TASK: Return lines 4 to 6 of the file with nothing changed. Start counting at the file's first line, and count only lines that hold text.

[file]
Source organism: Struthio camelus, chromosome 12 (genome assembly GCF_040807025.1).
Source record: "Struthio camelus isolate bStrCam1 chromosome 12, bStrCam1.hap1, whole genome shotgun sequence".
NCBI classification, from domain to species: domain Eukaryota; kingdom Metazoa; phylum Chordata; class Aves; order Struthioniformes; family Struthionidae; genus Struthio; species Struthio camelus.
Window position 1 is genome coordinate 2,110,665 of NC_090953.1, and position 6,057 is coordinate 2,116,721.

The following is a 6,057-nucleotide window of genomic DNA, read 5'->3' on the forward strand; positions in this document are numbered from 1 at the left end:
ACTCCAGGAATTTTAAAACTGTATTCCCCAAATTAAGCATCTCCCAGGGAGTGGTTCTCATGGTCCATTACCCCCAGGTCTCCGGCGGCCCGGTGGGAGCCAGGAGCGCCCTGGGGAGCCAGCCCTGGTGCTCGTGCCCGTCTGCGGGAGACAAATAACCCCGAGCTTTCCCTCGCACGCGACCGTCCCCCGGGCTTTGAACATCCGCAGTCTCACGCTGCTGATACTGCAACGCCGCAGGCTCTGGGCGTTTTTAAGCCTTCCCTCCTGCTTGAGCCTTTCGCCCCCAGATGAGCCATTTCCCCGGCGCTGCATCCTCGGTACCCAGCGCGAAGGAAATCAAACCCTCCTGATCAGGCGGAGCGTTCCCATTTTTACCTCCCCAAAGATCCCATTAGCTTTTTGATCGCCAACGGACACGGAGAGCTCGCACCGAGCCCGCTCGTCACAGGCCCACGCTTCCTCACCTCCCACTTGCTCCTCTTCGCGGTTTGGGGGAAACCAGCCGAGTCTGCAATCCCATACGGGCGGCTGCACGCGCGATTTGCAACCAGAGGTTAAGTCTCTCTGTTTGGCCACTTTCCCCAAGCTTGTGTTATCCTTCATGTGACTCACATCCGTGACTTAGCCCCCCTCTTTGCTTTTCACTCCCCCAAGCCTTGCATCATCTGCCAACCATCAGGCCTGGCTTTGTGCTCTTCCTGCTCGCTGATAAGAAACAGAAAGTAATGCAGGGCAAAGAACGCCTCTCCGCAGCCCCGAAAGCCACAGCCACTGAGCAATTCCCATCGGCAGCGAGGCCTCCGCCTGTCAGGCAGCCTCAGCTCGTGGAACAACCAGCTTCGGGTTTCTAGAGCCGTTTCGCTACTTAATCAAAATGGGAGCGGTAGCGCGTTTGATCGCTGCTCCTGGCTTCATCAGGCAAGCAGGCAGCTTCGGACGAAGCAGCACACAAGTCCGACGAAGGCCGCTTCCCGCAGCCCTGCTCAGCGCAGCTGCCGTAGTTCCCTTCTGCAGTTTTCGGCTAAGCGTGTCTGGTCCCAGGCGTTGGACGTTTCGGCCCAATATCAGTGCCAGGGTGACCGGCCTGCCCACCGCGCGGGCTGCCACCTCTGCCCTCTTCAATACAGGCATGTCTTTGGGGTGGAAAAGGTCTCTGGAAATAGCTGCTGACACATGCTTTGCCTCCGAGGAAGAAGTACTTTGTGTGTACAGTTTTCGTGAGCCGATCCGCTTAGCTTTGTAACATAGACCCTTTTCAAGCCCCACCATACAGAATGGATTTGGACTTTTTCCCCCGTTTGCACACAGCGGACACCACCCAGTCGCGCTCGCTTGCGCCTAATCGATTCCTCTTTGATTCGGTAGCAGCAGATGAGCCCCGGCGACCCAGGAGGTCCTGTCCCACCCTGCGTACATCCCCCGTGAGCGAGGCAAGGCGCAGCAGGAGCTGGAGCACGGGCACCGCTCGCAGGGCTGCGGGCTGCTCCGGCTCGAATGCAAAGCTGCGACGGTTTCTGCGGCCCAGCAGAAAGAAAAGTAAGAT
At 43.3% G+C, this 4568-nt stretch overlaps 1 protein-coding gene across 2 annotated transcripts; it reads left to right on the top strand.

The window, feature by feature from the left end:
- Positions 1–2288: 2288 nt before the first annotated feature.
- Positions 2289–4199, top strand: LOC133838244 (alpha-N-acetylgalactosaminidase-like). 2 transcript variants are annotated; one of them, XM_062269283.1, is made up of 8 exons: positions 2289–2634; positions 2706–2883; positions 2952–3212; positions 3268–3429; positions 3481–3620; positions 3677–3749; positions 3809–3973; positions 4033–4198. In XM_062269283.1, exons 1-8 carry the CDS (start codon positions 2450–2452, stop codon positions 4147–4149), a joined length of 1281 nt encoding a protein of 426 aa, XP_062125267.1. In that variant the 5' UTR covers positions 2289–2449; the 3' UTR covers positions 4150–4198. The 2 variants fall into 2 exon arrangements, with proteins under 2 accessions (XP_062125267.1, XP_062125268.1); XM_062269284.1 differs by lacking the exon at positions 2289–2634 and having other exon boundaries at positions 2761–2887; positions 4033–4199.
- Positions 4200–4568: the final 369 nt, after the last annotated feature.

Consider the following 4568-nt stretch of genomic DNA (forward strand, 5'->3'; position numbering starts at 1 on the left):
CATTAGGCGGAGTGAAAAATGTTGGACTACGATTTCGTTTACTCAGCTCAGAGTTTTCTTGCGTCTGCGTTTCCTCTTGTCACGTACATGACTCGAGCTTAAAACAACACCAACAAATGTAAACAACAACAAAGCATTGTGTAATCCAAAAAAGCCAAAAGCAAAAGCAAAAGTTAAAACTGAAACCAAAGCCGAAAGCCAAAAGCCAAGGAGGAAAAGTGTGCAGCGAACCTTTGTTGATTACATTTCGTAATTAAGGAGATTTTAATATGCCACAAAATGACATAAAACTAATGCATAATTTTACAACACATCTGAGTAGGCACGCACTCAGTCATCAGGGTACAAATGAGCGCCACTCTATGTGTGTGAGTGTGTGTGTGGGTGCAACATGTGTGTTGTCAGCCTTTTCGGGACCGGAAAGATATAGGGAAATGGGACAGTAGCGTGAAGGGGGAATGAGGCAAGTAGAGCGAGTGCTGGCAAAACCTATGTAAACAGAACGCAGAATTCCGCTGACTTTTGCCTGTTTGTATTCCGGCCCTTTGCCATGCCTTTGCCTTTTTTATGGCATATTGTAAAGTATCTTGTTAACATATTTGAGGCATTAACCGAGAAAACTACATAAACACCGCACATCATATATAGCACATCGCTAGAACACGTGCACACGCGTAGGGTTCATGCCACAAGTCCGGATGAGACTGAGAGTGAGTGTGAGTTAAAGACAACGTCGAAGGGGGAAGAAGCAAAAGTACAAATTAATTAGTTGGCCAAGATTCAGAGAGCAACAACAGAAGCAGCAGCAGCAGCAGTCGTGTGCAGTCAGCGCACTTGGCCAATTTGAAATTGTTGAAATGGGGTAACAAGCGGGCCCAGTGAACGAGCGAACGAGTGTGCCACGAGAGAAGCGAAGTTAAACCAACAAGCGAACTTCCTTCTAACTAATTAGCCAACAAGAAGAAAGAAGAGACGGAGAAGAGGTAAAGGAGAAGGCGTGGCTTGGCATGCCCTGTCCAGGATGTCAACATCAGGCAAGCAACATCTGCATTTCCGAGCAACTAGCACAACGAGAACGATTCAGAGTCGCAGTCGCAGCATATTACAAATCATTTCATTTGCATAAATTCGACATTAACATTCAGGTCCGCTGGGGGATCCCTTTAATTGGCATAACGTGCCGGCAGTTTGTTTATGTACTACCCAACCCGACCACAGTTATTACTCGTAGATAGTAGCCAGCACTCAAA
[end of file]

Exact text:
Window position 1 is genome coordinate 2,110,665 of NC_090953.1, and position 6,057 is coordinate 2,116,721.

The following is a 6,057-nucleotide window of genomic DNA, read 5'->3' on the forward strand; positions in this document are numbered from 1 at the left end:
ACTCCAGGAATTTTAAAACTGTATTCCCCAAATTAAGCATCTCCCAGGGAGTGGTTCTCATGGTCCATTACCCCCAGGTCTCCGGCGGCCCGGTGGGAGCCAGGAGCGCCCTGGGGAGCCAGCCCTGGTGCTCGTGCCCGTCTGCGGGAGACAAATAACCCCGAGCTTTCCCTCGCACGCGACCGTCCCCCGGGCTTTGAACATCCGCAGTCTCACGCTGCTGATACTGCAACGCCGCAGGCTCTGGGCGTTTTTAAGCCTTCCCTCCTGCTTGAGCCTTTCGCCCCCAGATGAGCCATTTCCCCGGCGCTGCATCCTCGGTACCCAGCGCGAAGGAAATCAAACCCTCCTGATCAGGCGGAGCGTTCCCATTTTTACCTCCCCAAAGATCCCATTAGCTTTTTGATCGCCAACGGACACGGAGAGCTCGCACCGAGCCCGCTCGTCACAGGCCCACGCTTCCTCACCTCCCACTTGCTCCTCTTCGCGGTTTGGGGGAAACCAGCCGAGTCTGCAATCCCATACGGGCGGCTGCACGCGCGATTTGCAACCAGAGGTTAAGTCTCTCTGTTTGGCCACTTTCCCCAAGCTTGTGTTATCCTTCATGTGACTCACATCCGTGACTTAGCCCCCCTCTTTGCTTTTCACTCCCCCAAGCCTTGCATCATCTGCCAACCATCAGGCCTGGCTTTGTGCTCTTCCTGCTCGCTGATAAGAAACAGAAAGTAATGCAGGGCAAAGAACGCCTCTCCGCAGCCCCGAAAGCCACAGCCACTGAGCAATTCCCATCGGCAGCGAGGCCTCCGCCTGTCAGGCAGCCTCAGCTCGTGGAACAACCAGCTTCGGGTTTCTAGAGCCGTTTCGCTACTTAATCAAAATGGGAGCGGTAGCGCGTTTGATCGCTGCTCCTGGCTTCATCAGGCAAGCAGGCAGCTTCGGACGAAGCAGCACACAAGTCCGACGAAGGCCGCTTCCCGCAGCCCTGCTCAGCGCAGCTGCCGTAGTTCCCTTCTGCAGTTTTCGGCTAAGCGTGTCTGGTCCCAGGCGTTGGACGTTTCGGCCCAATATCAGTGCCAGGGTGACCGGCCTGCCCACCGCGCGGGCTGCCACCTCTGCCCTCTTCAATACAGGCATGTCTTTGGGGTGGAAAAGGTCTCTGGAAATAGCTGCTGACACATGCTTTGCCTCCGAGGAAGAAGTACTTTGTGTGTACAGTTTTCGTGAGCCGATCCGCTTAGCTTTGTAACATAGACCCTTTTCAAGCCCCACCATACAGAATGGATTTGGACTTTTTCCCCCGTTTGCACACAGCGGACACCACCCAGTCGCGCTCGCTTGCGCCTAATCGATTCCTCTTTGATTCGGTAGCAGCAGATGAGCCCCGGCGACCCAGGAGGTCCTGTCCCACCCTGCGTACATCCCCCGTGAGCGAGGCAAGGCGCAGCAGGAGCTGGAGCACGGGCACCGCTCGCAGGGCTGCGGGCTGCTCCGGCTCGAATGCAAAGCTGCGACGGTTTCTGCGGCCCAGCAGAAAGAAAAGTAAGAT